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COMFORT ZONE

The stories behind our weird COVID dreams? They’re now a book

One of Deirdre Barrett's COVID-19 dreams became the cover of her book.
One of Deirdre Barrett's COVID-19 dreams became the cover of her book.

The Stay Puft Marshmallow Man from “Ghostbusters” tore through Boston last night — without a mask. A masked Bill Murray tackled him outside Fenway Park.

… Might’ve dreamt that one.

Pandemic dreams are bizarre, vivid, have some common themes, and are so widely experienced that Deirdre Leigh Barrett, dream researcher at Harvard Medical School, just wrote a book about the phenomenon.

“Pandemic Dreams” draws from some 9,000 dreams Barrett has collected since March in a survey. (It’s ongoing if you want to tell her about your own.) The past president of the International Association for the Study of Dreams, Barrett illustrated two of her own COVID-19 dreams. One became the cover of her book.

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In her first COVID dream, Barrett was in a library in a centuries-old home, cozy among the leather-bound volumes, while outside ”a terrible plague was ravaging the world.” In another, she attempted to pull a hood over her cat, Morpheus, “to protect him from toxins in the air … he struggled vigorously with me.”

One reason we’re dreaming weirdly? We’re getting more shut-eye in quarantine, which means more REM cycles, says Barrett, an assistant professor of psychology at Harvard Medical School.

We had more questions for Barrett.

Q. What did you find in your survey? What were some of the most common themes?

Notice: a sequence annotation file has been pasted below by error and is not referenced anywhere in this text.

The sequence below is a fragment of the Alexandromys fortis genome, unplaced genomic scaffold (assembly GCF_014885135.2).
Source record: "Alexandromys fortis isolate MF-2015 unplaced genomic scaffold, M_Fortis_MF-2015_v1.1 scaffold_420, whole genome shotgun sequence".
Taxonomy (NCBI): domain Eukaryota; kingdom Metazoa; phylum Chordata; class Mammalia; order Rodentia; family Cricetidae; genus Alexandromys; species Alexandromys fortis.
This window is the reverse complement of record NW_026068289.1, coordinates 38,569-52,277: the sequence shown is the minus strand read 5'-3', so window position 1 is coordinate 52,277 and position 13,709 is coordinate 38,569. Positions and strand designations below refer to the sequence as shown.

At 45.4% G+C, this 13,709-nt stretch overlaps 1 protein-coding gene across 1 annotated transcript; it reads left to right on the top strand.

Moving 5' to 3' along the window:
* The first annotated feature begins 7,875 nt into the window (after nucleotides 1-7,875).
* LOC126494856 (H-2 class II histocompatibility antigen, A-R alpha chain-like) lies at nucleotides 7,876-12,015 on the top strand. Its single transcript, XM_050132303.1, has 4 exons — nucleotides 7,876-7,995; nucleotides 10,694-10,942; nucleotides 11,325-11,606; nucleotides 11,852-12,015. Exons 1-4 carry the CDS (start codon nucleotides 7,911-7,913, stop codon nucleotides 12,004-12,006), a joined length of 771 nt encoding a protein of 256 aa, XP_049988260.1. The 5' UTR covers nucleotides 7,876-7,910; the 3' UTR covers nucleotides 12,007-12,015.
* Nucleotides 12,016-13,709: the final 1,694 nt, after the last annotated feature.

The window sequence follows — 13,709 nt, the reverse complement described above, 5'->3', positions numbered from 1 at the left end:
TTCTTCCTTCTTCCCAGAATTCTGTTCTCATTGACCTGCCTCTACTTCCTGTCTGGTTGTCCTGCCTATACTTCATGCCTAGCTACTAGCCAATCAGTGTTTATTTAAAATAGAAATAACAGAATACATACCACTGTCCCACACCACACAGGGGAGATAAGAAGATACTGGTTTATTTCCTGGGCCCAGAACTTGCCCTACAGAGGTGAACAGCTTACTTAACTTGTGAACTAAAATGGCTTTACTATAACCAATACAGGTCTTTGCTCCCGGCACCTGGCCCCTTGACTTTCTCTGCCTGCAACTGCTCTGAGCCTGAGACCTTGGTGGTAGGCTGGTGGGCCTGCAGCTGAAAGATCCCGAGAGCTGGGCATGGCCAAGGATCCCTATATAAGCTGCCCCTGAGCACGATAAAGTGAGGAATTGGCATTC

A. At the very start, there were lots of dreams about catching the virus. Some were literal — trouble breathing, spiking a fever. Others were metaphors — tsunamis, tornadoes, hurricanes, wildfires, mass shooters, etc., which I’ve seen after other disasters.

There were a lot of bug-attack dreams, which seem unique to this pandemic. I think that’s partly because of the slang term “bug” for an illness, and also that swarms of bugs make for a good representation of COVID-19 — lots of little things that, cumulatively, can harm or kill you.

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There were lots of dreams early on of being out in public and either realizing [you] didn’t have a mask or had gotten too close to others, or [that] others were unmasked.

Q. Tell us a bit about “Pandemic Dreams.”

A. I was curious to see what our dream-lives would tell us about our reactions to this disaster. I’d studied the dreams of 9/11 survivors, of Kuwaitis during the first Gulf War, and dreams from POWs in World War II concentration camps. What patterns from these past crises would we see again? What dream metaphors would be unique to the current pandemic? [H]ow might a better understanding of our collective dream-lives help us as we move through this crisis?

Q. How have COVID dreams changed from that first panic, to where we are now?

A. Through late April and May, dreams about catching the virus decreased, while dreams about the secondary effects increased: metaphors for lockdown, homeschooling, work furloughs.

People sheltering alone dreamed of themes like being locked in prison or being sent to Mars alone. People sheltering with [others] were likelier to dream that hordes of people had moved into their home.

While lockdown was fully in force, dreams about reopening were happy, wish-fulfillment dreams. [More recently] dreams about this have become anxious.

Interview was edited and condensed. Lauren Daley can be reached at ldaley33@gmail.com. Follow her on Twitter @laurendaley1.


Lauren Daley can be reached at ldaley33@gmail.com. Follow her on Twiiter @laurendaley1.